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Andrew Whitworth announces donation in Lauren Hill's name

Lauren Hill was told that she had months to live. The NCAA moved up a date for her college basketball game so that she'd be healthy enough to play. Lead by Devon Still, the Bengals support Hill while capturing her life-long dream.

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Cincinnati Bengals offensive tackle Andrew Whitworth is planning to donate $22,000 in Lauren Hill's name, Whit tweeted after Sunday's game.

Hill, a freshman at Mount St. Joseph's with inoperable brain cancer, fulfilled her dream on Sunday by playing as a collegiate basketball player. She scored four points in front of a sold-out crowd at Cintas Center in Cincinnati.

"It was a dream come true to play as a college player," Hill said via the Cincinnati Enquirer. "It was great to be able to put my foot down and just feel the roar of the crowd and the vibration of the floor…I just love it so much."

The NCAA allowed the schools to move the game up two weeks in the hope Hill would be healthy enough to play. In September, doctors told her she has only a few months to live.

Paul Daugherty said it best: "Lauren Hill threw a party at Xavier on Sunday. The rest of us got the gifts."


Over the past few weeks, the game, as well as the #1More4Lauren and #Layup4Lauren hashtag and fundraising campaigns have caught the attention of college and professional athletes and among the many celebrities in attendance Sunday were Fred Jackson of the Buffalo Bills, legendary Tennessee coach Pat Summitt, and WNBA standouts Elena Delle Donne, Skylar Diggins and Tamika Catchings.

"It's incredible that Coach Summitt is here, but I'm sure she was just as moved as we all were," said Delle Donne, who attended the game with her mother. "When I read Lauren's story and heard about the game, nothing could keep me away. It's incredible what she's doing and how many people she's reached. To be her age and have the kind of perspective to think beyond herself, she's amazing."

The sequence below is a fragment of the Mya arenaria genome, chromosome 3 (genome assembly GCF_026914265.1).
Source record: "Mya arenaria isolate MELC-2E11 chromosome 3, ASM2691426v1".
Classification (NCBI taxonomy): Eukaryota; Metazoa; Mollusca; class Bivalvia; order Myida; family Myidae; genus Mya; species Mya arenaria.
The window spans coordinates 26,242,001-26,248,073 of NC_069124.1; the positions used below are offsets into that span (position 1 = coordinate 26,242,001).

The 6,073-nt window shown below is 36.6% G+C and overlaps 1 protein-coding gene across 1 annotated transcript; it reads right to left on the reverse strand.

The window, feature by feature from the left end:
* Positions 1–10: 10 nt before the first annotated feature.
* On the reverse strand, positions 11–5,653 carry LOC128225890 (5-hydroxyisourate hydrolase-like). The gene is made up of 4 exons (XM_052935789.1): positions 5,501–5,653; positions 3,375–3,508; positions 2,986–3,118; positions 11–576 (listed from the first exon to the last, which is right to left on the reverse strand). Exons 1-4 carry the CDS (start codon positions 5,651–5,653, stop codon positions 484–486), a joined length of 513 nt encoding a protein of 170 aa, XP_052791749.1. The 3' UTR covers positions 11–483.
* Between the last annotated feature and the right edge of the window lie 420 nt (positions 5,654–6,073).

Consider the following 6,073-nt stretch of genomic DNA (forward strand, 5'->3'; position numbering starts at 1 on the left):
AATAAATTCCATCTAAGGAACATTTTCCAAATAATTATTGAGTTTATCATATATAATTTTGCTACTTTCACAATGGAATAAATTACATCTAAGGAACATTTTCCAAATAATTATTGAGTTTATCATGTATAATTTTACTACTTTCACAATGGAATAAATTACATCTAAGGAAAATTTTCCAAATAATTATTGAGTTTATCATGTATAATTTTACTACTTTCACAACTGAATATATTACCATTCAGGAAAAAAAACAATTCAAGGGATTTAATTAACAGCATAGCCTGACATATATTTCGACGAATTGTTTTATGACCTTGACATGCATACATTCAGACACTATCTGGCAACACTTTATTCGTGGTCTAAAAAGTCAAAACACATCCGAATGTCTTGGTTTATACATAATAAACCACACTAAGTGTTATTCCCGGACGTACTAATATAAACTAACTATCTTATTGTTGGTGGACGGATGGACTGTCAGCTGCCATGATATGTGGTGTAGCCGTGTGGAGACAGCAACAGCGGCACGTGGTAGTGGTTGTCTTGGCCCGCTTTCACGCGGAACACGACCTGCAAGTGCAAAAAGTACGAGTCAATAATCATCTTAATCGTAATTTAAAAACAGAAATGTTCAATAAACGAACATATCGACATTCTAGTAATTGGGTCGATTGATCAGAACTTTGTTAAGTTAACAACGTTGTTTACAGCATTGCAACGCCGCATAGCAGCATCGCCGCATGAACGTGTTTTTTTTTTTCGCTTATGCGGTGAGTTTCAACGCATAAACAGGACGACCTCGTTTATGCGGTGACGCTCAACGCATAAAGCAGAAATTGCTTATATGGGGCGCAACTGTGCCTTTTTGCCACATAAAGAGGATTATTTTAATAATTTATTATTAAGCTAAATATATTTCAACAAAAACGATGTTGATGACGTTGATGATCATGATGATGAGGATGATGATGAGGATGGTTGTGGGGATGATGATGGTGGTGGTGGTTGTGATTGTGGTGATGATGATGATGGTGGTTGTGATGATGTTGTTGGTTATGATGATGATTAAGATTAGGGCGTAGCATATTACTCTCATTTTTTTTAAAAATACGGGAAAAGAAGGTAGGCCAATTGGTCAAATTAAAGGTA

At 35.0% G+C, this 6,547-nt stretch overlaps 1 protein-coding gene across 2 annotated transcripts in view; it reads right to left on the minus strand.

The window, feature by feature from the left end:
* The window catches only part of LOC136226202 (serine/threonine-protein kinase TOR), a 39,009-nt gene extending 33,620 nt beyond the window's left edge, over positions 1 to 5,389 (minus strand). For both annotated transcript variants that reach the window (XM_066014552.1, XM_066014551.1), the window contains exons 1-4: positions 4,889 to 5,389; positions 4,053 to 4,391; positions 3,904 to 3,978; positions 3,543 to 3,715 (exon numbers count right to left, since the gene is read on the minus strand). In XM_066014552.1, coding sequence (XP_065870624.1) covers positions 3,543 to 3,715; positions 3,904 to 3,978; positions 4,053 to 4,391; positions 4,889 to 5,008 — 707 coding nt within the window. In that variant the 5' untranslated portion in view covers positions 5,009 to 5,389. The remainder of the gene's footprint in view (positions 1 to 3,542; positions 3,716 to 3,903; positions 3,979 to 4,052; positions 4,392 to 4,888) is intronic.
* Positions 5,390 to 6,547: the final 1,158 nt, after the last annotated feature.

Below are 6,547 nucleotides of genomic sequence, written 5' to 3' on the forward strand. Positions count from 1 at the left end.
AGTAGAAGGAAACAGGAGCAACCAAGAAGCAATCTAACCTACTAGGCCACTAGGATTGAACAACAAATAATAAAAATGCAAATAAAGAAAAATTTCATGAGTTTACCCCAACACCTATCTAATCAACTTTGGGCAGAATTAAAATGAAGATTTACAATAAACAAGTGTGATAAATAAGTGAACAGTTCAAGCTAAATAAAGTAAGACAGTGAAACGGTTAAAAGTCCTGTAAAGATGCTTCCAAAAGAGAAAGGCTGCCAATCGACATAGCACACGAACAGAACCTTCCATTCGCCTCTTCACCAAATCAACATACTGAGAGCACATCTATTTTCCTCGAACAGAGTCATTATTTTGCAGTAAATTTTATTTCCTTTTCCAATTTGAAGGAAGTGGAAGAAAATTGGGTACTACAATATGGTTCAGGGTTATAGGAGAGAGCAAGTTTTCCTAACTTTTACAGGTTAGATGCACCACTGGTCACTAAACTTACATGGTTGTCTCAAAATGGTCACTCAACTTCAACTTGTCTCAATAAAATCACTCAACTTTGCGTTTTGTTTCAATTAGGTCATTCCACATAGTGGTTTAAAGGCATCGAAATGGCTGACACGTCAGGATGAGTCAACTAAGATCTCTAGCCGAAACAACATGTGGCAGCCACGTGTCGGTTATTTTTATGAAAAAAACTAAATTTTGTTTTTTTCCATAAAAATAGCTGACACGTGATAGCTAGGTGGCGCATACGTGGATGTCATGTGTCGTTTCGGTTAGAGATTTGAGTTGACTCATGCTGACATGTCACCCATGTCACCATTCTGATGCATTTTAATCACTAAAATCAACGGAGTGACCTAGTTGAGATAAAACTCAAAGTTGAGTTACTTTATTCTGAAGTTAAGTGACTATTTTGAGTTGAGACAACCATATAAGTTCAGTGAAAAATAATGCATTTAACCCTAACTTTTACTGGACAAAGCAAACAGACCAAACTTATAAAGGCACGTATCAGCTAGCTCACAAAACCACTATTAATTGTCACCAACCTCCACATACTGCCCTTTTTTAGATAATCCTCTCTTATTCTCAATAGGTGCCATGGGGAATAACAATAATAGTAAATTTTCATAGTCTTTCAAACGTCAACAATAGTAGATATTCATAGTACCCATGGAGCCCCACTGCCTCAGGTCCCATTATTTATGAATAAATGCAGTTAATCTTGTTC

Bengals defensive tackle Devon Still, who visited with Hill on Tuesday, heard about Hill's basket during the fourth quarter of the game.

"When you see things like that it's hard not to get emotional knowing the things she's overcome and how she hasn't let cancer stop her from fulfilling her dream playing college basketball," said Still.

"It was amazing to see her get that bucket and see the emotion on her parents faces and hear the crowd cheer for her," said Still who wore "Lauren Strong" on the tape that usually reads 'Leah Strong' for his daughter. "I know it had to be a great feeling for her."

"I saw they set a pick for her and that was cool," said Still via the Enquirer. "I knew it was an amazing feeling for her, because when I talked to her she talked about how just hearing the screeching of the sneakers on the floor brings her joy. I know her scoring a basket meant the world to her."

It feels good, following a team with this character or a community with such passion. You feel like they care. They do care. I can't remember a time when the team and community have been some deeply invested into each other on such an emotional scale outside of Paul Brown Stadium. We watch Leah Still and Lauren Hill show us how to live each day fuller than the last and watch as players invest into a community that adopted them. This isn't the NFL. This is life.